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Training data types in programming with R

Generally, when programming in any language; You have to use different variables to be able to store different information. Variables alone; They are nothing but occupy parts of memory to store values ​​in them.

 This means that when you create a variable, you are taking up space in the device memory.

You may want information about different types of data such as characters, integers; Decimal audit numbers; Store decimal numbers, boolean variables, and more. Based on the variable data types, the operating system allocates memory and decides what can be stored in the stored memory.

Unlike other programming languages ​​such as C and Java; In R, variables are not defined as a type of data. Variables are assigned to R objects, and R-object data types are converted to variable data types. There are many types of R objects. Frequently used ones are:

  • Vectors
  • Lists
  • matrix
  • Arrays
  • Facts
  • Data frameworks

The simplest of these objects; It is an object vector and there are six types of data from these tiny vectors, also known as six classes of vectors. 

Other R objects are built on vectors.

data type Example Becoming
Logical TRUE (correct); FALSE

v <- TRUE

print (class (v))

The output of this code is as follows:

[1] “logical”

Numerical

12.3, 5, 999

v <- 23.5

print (class (v))

The output of this code is as follows:

[1] “numeric”

Integer

2L, 34L, 0L

v <- 2L

print (class (v))

The output of this code is as follows:

[1] “integer”

mixed

3 + 2i

v <- 2 + 5i

print (class (v))

The output of this code is as follows:

[1] “complex”

character

“A”, “good”, “TTUE”,

“23.4”

v <- “TRUE”

print (class (v))

The output of the above code is as follows:

[1] “character”

Raw “Hello” in the form

48 65 6c 6c 6f

Is saved.

v <- charToRaw (“Hello”)

print (class (v))

The above output is as follows:

[1] “raw”

In R programming, very basic data types; Objects are R- and are called vectors , as shown above; Holds elements of different classes. Please note that the number of classes in R is not limited to the above six types. 

For example, we can use many vectors to create an array whose class becomes an array.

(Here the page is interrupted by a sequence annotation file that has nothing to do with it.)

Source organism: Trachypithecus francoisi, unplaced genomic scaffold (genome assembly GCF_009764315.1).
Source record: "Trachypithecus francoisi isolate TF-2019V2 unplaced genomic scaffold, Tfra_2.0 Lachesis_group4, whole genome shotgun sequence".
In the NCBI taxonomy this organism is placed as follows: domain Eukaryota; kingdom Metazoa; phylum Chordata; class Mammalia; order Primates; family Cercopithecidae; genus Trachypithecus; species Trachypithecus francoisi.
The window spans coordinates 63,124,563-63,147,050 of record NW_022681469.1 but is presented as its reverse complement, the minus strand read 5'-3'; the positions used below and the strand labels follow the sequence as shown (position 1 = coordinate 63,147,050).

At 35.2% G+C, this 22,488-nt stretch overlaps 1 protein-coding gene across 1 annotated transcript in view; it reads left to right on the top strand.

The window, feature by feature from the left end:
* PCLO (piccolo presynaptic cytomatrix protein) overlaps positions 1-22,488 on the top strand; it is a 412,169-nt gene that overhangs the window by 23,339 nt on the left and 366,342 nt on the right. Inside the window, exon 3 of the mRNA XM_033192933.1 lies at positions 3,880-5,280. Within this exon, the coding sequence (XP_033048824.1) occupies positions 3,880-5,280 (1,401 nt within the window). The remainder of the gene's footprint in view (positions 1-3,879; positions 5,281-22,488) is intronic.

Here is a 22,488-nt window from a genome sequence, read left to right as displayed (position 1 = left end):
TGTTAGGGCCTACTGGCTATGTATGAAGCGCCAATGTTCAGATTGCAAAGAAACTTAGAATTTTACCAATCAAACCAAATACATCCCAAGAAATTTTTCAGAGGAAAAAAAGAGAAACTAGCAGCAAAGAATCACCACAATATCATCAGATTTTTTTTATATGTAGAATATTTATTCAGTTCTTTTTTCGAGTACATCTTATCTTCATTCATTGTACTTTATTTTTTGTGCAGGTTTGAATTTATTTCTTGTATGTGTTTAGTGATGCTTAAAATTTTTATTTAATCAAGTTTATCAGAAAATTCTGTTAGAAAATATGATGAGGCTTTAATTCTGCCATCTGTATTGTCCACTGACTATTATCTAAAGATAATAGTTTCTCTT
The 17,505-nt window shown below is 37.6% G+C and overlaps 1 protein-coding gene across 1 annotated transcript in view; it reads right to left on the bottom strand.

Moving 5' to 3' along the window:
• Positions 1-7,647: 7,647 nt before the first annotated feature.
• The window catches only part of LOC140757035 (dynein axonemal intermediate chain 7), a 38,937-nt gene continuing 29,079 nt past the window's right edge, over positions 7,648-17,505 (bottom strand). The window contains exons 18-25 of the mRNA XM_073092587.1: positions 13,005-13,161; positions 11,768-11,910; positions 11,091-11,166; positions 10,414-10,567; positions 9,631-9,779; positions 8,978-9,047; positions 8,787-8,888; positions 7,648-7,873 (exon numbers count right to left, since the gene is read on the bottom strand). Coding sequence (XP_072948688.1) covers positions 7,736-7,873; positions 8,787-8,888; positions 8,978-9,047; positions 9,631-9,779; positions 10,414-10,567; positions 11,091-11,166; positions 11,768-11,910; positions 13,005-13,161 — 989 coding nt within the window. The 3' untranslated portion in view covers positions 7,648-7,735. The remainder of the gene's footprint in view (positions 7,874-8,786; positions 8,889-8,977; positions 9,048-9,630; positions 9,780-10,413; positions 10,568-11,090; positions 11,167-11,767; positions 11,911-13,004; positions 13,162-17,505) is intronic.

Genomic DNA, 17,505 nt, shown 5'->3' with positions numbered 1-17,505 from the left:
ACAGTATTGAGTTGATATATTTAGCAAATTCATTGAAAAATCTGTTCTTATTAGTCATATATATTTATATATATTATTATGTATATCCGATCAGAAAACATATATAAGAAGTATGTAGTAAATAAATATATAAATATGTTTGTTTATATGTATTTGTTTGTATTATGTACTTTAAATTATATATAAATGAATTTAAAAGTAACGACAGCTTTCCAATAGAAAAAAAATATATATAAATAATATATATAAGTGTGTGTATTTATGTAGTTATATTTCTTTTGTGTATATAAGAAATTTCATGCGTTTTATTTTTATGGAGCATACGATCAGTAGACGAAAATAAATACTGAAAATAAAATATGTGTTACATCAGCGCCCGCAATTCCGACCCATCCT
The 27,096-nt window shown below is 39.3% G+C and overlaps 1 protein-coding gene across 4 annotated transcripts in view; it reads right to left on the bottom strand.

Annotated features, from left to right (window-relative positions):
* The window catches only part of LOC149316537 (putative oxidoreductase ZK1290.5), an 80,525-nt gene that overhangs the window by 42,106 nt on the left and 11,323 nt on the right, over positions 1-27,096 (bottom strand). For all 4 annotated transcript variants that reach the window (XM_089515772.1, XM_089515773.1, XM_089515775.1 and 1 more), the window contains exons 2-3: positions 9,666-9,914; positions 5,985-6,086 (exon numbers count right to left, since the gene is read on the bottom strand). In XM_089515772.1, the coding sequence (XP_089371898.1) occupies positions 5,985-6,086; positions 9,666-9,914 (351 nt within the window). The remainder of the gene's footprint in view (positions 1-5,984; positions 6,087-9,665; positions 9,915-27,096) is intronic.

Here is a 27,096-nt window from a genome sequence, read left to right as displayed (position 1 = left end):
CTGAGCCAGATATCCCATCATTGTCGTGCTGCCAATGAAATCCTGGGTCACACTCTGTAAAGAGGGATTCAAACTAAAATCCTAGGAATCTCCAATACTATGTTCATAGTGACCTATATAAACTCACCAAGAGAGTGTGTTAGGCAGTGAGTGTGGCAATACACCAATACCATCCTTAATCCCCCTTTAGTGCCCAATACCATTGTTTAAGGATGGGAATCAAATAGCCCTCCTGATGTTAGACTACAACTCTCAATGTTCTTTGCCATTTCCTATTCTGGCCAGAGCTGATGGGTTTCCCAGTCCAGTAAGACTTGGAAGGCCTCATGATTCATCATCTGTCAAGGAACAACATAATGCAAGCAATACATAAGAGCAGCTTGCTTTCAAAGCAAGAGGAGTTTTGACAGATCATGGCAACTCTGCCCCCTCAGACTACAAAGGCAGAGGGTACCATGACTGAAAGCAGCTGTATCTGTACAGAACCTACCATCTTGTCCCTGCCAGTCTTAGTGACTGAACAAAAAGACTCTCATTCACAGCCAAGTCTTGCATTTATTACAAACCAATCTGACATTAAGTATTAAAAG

Vectors

When you want to create vectors with more than one element; You can use the function () c, which means to combine elements into one vector.

# Create a vector.

apple <- c (‘red’, ‘green’, ”yellow”)

print (apple)

# Get the class of the vector.

print (class (apple))

When we run the above code; The following results are generated:

[1] “red” “green” “yellow”

[1] “character”

Lists

A list is actually an R object that contains different types of elements within itself. In fact, the elements in the list can include vectors, functions, and even another list.

# Create a list.

list1 <- list (c (2,5,3), 21.3, sin)

# Print the list.

print (list1)

When we run the above code; The following result is obtained:

[[1]]

[1] 2 5 3

[[2]]

[1] 21.3

[[3]]

function (x) .Pimitive (“sin”)

matrix

one matrix; It is actually a rectangular data set. The matrix can be created using a vector that is used as input to the matrix function.

# Create a matrix.

M = matrix (c (‘a’, ‘a’, ‘b’, ‘c’, ‘b’, ‘a’), nrow = 2, ncol = 3, byrow = TRUE)

print (M)

When we run the above code; The following result is obtained:

[, 1] [, 2] [, 3]

[1,] “a” “a” “b”

[2,] “c” “b” “a”

Arrays

While matrices are limited to two dimensions; Arrays can have any number of dimensions. The array function has a property that can be used to create any number of dimensions for arrays. In the following example, we create an array with two elements that are matrices.

# Create an array.

a <- array (c (‘green’, ‘yellow’), dim = c (3,3,2))

print (a)

When we run the above code; The following result is obtained:

,, ۱

[, 1] [, 2] [, 3]

[1,] “green” “yellow” “green”

[2,] “yellow” “green” “yellow”

[3,] “green” “yellow” “green”

,, ۲

[, 1] [, 2] [, 3]

[1,] “yellow” “green” “yellow”

[2,] “green” “yellow” “green”

[3,] “yellow” “green” “yellow”

Factors

Factors are r-objects that are created using a vector in which the distinct values ​​of the elements in the vector are labeled. These labels are always characters, regardless of whether the inputs of the vectors are numerical or character or boolean variables.

Invoices are created using the factor () function  . The nlevels function gives us the number of levels.

# Create a vector.

apple_colors <- c (‘green’, ‘green’, ‘yellow’, ‘red’, ‘red’, ‘red’, ‘green’)

# Create a factor object.

factor_apple <- factor (apple_colors)

# Print the factor.

print (factor_apple)

print (nlevels (factor_apple))

When we execute the above code; The following result is obtained:

[1] green green yellow red red red green

Levels: green red yellow

[1] 3

Data frameworks

Data frameworks are tabular data objects. Unlike matrices, in a data framework; Each column can contain different modes of data. The first column can have numeric values; While the second column can be a character; The third column can also be logical. This is a list of vectors of equal length.

Data frames are created using the data.frame () function .

# Create the data frame.

BMI <- data.frame (

gender = c (“Male”, “Male”, “Female”),

height = c (152, 171.5, 165),

weight = c (81.93, 78),

Age = c (42,38,26)

)

print (BMI)

When we run the above code; The following results are generated:

gender height weight Age

1 Male 152.0 81 42

2 Male 171.5 93 38

3 Female 165.0 78 26

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